Kale belongs to the same family as cabbage, brassica, and is sometimes called leaf cabbage. It is high in fiber and nutrients earning the reputation as a "super food". There are many varieties of kale with different leaf sizes and shapes. Kale varies in color from green to purple. Kale is easily grown in a home garden and it is very productive under a variety of growing conditions.
One cup of kale had just 36 calories and 5 grams of fiber which is about 20% of our RDA for fiber. Fiber helps to prevent constipation, helps decrease toxins and lowers blood sugar levels. The fiber found in kale helps prevent the growth of a bacteria that has been shown to increase the risk of stomach cancer. The fiber binds to bile acids and cholesterol helping to remove them from the body which helps prevent hypercholesterolemia and cardiovascular disease.
Kale has also been called " the new beef ' because like beef it is very high in iron. Beef has less iron per calorie that kale and iron is needed by your body to form hemoglobin which in turn helps to transport oxygen through out your body.Kale is a good source of vitamin C which helps your immune system. Vitamin C has been shown to slow the formation of cataracts as well as lower blood pressure. One cup of kale contains 88% of the recommended daily allowance of vitamin C. A single cup of kale provides 13 times the RDA for vitamin K. Vitamin K protects against atherosclerosis by keeping calcium from building up in arterial walls.This helps decrease the risk of cardiovascular disease and stroke. Vitamin K also helps our nervous system by protecting the myelin sheath around our nerves.
A cup of kale has almost twice the RDA of vitamin A. Vitamin A is important in maintaining strong teeth and bones as well as a strong immune system. Vitamin A helps prevent some forms of cancer from developing. Your skin and your vision are protected by an adequate intake of vitamin A. On a calorie for calorie basis, kale has more calcium than milk and the calcium in kale is better absorbed. Calcium is necessary for strong bones and it helps prevent osteoporosis.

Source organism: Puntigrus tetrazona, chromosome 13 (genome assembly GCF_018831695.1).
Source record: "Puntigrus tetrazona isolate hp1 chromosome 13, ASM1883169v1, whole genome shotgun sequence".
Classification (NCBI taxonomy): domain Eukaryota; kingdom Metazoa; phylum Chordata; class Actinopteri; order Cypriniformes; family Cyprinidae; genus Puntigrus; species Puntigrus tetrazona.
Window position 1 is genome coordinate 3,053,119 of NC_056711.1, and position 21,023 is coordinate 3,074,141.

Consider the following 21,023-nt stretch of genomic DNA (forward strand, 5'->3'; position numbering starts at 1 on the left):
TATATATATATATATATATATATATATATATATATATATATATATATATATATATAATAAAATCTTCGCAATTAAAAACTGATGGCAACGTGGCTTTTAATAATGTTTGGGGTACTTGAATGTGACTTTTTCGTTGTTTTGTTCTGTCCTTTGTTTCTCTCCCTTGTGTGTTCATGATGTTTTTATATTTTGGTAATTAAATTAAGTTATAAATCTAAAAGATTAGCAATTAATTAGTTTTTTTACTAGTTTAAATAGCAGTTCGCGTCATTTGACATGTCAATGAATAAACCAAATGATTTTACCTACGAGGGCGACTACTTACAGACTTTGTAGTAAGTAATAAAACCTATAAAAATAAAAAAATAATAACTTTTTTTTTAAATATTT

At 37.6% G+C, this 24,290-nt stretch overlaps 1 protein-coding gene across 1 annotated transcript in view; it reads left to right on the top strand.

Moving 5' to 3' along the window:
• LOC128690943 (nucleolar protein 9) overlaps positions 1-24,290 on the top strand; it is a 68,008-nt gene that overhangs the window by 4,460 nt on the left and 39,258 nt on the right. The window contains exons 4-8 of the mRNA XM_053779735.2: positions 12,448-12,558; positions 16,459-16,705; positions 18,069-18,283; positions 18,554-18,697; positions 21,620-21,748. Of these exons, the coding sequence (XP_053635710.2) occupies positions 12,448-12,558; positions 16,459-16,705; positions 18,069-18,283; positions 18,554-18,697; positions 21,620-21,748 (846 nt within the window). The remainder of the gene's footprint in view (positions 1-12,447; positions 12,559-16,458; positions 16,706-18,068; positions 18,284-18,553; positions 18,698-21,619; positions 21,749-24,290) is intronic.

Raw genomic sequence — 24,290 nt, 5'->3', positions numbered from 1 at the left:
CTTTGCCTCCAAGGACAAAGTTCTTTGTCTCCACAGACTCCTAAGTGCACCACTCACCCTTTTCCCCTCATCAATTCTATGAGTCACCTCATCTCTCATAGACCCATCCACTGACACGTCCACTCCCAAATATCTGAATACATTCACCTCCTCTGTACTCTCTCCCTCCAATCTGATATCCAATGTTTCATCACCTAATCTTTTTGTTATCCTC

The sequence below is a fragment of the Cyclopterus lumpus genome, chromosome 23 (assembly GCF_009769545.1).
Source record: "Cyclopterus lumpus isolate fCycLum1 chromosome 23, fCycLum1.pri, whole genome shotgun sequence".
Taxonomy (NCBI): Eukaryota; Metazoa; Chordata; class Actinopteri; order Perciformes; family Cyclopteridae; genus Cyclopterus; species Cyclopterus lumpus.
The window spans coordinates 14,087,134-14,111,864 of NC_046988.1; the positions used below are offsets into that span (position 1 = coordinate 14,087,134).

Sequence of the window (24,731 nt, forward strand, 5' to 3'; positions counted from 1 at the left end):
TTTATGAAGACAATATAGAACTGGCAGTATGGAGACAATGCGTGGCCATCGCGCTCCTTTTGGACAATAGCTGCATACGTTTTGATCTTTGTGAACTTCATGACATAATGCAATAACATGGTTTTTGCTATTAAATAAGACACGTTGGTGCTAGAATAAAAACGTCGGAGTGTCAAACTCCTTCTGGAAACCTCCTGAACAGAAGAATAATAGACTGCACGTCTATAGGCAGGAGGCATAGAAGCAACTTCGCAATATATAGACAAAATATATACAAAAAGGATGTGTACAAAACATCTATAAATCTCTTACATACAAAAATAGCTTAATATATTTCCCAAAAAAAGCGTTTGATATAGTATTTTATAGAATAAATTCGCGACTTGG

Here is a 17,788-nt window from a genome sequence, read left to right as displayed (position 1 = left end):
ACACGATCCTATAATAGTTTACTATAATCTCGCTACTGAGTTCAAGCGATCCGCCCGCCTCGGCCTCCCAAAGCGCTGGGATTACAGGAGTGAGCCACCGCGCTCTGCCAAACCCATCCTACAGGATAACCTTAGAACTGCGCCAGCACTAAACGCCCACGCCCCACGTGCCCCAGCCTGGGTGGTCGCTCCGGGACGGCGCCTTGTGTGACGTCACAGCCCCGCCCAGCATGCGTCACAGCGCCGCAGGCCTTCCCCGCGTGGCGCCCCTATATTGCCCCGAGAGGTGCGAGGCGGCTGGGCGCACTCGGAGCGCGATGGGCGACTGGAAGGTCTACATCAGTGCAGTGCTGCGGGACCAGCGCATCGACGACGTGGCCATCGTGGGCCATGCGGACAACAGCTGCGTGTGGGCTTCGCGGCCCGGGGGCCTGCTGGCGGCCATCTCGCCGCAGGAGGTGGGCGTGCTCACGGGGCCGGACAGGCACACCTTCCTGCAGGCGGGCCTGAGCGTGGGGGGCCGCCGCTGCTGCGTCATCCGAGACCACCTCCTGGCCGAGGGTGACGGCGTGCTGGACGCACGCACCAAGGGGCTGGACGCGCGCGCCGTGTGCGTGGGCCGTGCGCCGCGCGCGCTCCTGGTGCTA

Kale has an abundance of both flavonoid and carotenoids. These are powerful antioxidants that remove free radicals from our body and by doing this help slow ageing and prevent cancer. Kale has been found to have 47 different flavonoids. Kale has Omega 3 fatty acids that aide our immune system and have anti-inflammatory properties. Omega 3 fatty acids help people with autoimmune diseases, asthma and arthritis. Inflammation in the body increases our risk of developing cancer and inflammation also can be responsible for many our body's aches and pains.
Kale chips are an easy snack to make at home in the oven. Remove the rib from the kale and tear the leaves into 1 to 2 inch pieces. Lightly coat the leaves with olive oil or coconut oil and dust them with garlic powder and jalapeno powder or another spicy pepper. I also use a little curcumin to increase the anti-oxidants of the kale chips. Bake the leaves on a cookie sheet at 200 degrees for about 40 minutes. Turn them a few times during the drying process and bake the leaves until they are crisp and brittle. Died kale can also be frozen for long term storage and then put in the microwave oven to thaw for a quick snack.